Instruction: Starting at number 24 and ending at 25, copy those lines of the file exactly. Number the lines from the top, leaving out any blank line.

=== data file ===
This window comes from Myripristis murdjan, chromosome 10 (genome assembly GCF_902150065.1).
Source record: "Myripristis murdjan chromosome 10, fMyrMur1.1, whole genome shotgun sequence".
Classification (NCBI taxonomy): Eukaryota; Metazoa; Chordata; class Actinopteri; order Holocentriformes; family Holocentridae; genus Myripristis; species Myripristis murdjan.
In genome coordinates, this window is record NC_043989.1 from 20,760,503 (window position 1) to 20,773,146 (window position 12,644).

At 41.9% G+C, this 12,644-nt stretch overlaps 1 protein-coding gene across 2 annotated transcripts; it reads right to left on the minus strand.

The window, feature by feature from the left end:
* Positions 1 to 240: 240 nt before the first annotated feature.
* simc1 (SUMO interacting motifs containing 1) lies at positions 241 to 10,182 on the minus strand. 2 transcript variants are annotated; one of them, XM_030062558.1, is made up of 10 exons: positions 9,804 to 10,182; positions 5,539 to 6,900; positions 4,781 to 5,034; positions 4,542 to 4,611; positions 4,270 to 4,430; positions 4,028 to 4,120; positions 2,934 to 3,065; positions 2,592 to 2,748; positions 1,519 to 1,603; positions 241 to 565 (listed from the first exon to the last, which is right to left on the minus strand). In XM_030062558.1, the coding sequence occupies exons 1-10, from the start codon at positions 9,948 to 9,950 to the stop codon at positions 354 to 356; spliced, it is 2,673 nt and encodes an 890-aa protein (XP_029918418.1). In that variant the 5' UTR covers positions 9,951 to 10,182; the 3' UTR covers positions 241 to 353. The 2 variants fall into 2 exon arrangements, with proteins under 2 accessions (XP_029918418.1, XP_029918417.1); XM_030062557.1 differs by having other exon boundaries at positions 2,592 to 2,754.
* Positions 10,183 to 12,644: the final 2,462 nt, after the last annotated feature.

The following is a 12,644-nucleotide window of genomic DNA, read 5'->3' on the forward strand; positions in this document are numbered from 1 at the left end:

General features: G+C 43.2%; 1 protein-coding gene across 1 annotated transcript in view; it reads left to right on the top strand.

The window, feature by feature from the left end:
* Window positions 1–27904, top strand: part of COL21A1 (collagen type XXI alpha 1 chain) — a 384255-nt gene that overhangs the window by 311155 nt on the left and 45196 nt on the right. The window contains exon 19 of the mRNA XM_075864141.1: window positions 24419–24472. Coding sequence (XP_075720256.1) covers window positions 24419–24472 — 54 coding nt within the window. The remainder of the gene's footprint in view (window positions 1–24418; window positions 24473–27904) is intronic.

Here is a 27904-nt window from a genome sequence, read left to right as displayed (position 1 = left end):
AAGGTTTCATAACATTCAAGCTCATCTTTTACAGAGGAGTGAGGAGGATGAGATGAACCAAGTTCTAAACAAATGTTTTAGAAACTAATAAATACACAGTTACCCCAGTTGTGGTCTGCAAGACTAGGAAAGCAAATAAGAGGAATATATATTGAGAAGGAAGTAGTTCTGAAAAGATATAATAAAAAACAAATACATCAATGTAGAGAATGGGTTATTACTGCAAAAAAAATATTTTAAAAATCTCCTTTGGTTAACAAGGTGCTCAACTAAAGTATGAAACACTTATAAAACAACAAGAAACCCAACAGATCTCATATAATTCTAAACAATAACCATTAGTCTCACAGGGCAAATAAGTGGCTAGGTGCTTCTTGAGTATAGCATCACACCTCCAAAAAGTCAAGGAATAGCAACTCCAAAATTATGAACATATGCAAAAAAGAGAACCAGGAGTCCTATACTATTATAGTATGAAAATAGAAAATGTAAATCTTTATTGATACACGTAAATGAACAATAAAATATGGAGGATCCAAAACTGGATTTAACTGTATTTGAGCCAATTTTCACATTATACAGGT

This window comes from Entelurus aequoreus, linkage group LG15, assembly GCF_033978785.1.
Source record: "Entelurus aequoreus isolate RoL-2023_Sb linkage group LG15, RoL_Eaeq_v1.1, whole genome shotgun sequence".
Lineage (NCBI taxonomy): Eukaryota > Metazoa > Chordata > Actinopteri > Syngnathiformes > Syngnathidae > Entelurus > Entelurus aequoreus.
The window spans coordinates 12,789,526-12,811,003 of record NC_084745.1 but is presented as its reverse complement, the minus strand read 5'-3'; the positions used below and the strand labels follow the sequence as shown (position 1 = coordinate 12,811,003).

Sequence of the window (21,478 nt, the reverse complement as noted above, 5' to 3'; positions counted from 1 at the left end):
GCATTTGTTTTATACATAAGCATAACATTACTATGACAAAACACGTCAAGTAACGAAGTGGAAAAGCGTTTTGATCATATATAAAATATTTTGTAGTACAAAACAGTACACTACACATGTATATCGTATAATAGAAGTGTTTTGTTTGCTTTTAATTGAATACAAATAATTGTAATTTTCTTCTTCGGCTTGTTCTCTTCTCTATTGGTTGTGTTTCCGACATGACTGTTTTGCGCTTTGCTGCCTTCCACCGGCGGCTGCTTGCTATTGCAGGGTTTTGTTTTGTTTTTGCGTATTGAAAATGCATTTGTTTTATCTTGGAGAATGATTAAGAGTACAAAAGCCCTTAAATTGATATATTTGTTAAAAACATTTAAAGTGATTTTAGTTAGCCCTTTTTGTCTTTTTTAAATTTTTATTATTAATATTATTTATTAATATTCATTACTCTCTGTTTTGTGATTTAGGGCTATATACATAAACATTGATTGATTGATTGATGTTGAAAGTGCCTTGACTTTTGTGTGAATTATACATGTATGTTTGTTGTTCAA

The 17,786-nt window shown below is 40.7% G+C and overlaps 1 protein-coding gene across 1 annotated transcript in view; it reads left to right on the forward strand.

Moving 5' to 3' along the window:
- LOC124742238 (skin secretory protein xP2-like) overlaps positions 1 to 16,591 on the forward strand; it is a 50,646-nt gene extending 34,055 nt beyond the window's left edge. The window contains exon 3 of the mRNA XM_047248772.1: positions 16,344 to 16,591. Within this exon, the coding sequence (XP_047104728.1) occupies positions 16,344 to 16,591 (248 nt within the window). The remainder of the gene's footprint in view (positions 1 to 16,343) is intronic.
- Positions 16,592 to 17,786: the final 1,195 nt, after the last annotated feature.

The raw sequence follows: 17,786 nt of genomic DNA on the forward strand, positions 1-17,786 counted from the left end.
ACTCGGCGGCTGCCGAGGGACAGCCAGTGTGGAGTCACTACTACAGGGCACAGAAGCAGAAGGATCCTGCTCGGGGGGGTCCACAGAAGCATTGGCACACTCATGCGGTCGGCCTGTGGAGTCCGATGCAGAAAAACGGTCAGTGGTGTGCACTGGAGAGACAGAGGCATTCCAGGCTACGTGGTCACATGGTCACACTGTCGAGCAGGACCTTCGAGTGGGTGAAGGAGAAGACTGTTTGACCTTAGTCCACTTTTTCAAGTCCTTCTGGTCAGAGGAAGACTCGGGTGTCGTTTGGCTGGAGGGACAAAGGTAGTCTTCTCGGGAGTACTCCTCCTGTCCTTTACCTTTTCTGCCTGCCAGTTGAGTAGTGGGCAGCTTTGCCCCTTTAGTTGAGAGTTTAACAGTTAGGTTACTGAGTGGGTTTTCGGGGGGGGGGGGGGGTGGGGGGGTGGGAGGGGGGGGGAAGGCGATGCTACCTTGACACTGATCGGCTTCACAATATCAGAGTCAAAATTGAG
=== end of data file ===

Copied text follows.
- LOC124742238 (skin secretory protein xP2-like) overlaps positions 1 to 16,591 on the forward strand; it is a 50,646-nt gene extending 34,055 nt beyond the window's left edge. The window contains exon 3 of the mRNA XM_047248772.1: positions 16,344 to 16,591. Within this exon, the coding sequence (XP_047104728.1) occupies positions 16,344 to 16,591 (248 nt within the window). The remainder of the gene's footprint in view (positions 1 to 16,343) is intronic.
- Positions 16,592 to 17,786: the final 1,195 nt, after the last annotated feature.